8 arrested in connection with kidnapping of American tourist in Uganda

Uganda's police spokesperson Fred Enanga addresses the media on the rescue of American tourist Kimberley Sue Endecott (Reuters)

Ugandan police have arrested eight people in connection with the kidnapping of American Tourist Kimberly Sue Endicott and her Ugandan tour guide, Jean Paul Mirenge.

Ugandan police spokesman Fred Enanga confirmed the arrests during a press conference on Tuesday and said that “the suspects have strong (links) to kidnapping tourists… this is something they had been planning on doing – to kidnap tourists with the intention of getting a ransom.”

Uganda’s police spokesperson Fred Enanga addresses the media on the rescue of American tourist Kimberley Sue Endecott (Reuters)

Enanga said that with the help of a joint task force of the Ugandan security services and US military representatives, they were able to arrest the suspects.

Junior Tourism Minister, Godfrey Kiwanda Ssubi told a local Ugandan television station (NBS TV) that a ransom was paid to secure the victims.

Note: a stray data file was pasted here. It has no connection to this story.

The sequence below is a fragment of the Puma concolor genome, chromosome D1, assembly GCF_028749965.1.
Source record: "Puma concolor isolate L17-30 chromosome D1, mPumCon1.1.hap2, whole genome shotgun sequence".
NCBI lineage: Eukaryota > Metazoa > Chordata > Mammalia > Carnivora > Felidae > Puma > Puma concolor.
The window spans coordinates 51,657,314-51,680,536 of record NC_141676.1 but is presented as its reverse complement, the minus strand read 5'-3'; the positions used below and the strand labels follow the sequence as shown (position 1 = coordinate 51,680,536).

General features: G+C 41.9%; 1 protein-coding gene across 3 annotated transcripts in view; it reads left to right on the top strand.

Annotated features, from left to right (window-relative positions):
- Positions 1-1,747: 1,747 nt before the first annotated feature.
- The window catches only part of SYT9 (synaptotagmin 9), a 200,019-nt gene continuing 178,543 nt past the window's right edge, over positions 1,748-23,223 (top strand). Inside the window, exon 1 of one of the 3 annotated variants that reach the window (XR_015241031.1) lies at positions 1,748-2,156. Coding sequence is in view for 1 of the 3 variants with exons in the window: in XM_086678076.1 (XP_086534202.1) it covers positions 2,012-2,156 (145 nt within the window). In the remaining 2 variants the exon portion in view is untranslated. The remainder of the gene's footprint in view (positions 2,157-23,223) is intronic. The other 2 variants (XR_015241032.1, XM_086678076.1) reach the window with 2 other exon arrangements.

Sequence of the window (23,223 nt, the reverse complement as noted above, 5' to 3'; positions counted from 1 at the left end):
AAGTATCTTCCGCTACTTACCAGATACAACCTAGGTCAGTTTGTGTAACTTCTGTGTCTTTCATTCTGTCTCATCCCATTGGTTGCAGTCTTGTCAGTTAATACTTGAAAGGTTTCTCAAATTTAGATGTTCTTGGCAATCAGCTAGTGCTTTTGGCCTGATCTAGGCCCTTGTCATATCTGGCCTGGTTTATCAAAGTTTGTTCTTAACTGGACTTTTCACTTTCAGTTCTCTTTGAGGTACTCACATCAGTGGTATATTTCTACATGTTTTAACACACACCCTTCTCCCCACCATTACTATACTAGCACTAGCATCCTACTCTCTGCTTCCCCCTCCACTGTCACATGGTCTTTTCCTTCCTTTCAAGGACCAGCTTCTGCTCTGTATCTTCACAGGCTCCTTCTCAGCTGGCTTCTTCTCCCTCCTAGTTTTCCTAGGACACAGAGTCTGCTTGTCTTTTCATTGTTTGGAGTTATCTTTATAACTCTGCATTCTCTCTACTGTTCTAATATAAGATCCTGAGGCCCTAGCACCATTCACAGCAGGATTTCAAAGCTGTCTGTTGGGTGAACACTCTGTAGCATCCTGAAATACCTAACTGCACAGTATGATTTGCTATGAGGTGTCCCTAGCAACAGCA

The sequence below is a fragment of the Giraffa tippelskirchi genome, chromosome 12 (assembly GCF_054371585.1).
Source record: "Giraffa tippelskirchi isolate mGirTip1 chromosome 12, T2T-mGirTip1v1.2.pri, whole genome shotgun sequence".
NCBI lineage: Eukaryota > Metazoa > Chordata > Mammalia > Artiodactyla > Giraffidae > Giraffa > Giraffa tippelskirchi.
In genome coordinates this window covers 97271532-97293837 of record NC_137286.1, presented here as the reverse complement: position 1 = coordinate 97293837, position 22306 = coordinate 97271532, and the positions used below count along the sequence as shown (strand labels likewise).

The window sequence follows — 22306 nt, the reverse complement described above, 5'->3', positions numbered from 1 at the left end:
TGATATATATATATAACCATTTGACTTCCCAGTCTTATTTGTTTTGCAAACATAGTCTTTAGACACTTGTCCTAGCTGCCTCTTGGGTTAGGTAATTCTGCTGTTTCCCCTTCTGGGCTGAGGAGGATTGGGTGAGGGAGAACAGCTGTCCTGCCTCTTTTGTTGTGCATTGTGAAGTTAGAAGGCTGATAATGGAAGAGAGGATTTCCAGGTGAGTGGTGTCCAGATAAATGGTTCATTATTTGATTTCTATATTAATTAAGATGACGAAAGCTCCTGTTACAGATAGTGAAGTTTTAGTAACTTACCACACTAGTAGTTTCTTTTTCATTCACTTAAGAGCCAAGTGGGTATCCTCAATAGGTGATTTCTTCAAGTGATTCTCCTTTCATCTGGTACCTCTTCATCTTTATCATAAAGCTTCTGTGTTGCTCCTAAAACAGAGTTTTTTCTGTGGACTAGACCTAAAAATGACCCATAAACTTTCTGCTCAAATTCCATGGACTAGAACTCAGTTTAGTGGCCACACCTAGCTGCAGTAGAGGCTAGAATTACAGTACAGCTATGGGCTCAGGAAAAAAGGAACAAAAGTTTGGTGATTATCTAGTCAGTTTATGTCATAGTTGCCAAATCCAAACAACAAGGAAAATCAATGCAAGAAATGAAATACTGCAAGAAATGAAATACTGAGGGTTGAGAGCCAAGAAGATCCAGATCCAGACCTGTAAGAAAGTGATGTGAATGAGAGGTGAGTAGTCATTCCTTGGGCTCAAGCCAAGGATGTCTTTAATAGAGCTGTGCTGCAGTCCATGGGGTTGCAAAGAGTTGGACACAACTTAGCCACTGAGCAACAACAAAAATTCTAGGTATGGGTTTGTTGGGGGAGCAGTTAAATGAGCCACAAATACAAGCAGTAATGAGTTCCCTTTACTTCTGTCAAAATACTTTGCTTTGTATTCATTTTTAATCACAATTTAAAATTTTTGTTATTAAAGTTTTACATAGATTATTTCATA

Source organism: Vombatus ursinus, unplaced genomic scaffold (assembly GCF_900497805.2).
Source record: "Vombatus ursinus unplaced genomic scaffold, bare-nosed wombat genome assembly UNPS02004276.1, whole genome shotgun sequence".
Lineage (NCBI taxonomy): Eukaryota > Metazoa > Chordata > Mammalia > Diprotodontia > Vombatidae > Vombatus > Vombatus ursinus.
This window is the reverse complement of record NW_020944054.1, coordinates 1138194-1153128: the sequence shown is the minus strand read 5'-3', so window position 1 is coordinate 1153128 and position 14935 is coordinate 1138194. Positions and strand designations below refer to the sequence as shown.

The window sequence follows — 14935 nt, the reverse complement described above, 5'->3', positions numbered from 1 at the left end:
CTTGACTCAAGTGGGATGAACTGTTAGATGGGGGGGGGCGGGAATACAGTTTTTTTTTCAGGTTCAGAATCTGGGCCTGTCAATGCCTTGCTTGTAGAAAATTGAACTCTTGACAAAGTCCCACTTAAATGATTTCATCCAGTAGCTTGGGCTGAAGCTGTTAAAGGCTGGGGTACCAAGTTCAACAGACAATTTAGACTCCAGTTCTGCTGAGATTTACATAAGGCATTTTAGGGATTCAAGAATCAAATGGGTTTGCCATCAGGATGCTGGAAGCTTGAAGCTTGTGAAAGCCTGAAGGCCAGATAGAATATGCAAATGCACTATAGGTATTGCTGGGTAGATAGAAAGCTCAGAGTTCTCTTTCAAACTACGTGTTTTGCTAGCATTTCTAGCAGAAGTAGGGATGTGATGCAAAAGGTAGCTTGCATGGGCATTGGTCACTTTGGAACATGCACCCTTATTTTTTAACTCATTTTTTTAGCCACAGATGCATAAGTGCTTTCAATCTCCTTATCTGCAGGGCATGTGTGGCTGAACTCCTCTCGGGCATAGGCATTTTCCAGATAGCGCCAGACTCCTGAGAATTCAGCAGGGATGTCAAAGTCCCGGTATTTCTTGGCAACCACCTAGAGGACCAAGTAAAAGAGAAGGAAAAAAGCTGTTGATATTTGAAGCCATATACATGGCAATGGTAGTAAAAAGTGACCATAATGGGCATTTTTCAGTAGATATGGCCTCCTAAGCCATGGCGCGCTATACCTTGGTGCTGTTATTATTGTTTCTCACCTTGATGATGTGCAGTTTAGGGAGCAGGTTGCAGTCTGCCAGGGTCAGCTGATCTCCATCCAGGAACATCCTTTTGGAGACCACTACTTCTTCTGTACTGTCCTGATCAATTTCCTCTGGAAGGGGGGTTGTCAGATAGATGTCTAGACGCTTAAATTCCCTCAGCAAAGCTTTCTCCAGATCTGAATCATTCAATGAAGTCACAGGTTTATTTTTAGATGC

“Whatever these people (kidnappers) demanded for was paid.” Ssubi said.

Ugandan security officials had earlier refused to acknowledge the payment despite several reports in local and international media.

Endicott and her tour guide were abducted at gunpoint while on a game drive on April 2 in Queen Elizabeth National Park in southwest Uganda, which sits near the border with the Democratic Republic of Congo.

The kidnappers then made frequent demands for ransom of $500,000 using their victims’ cell phones.

But, after a days-long search operation by Ugandan police, armed forces and wildlife authorities, Endicott and Mirenge were rescued unharmed from the neighboring Democratic Republic of Congo and brought back to Uganda on Sunday evening.

The news of the arrest come just a day after US President Donald Trump tweeted that Uganda should find the kidnappers and bring them to justice.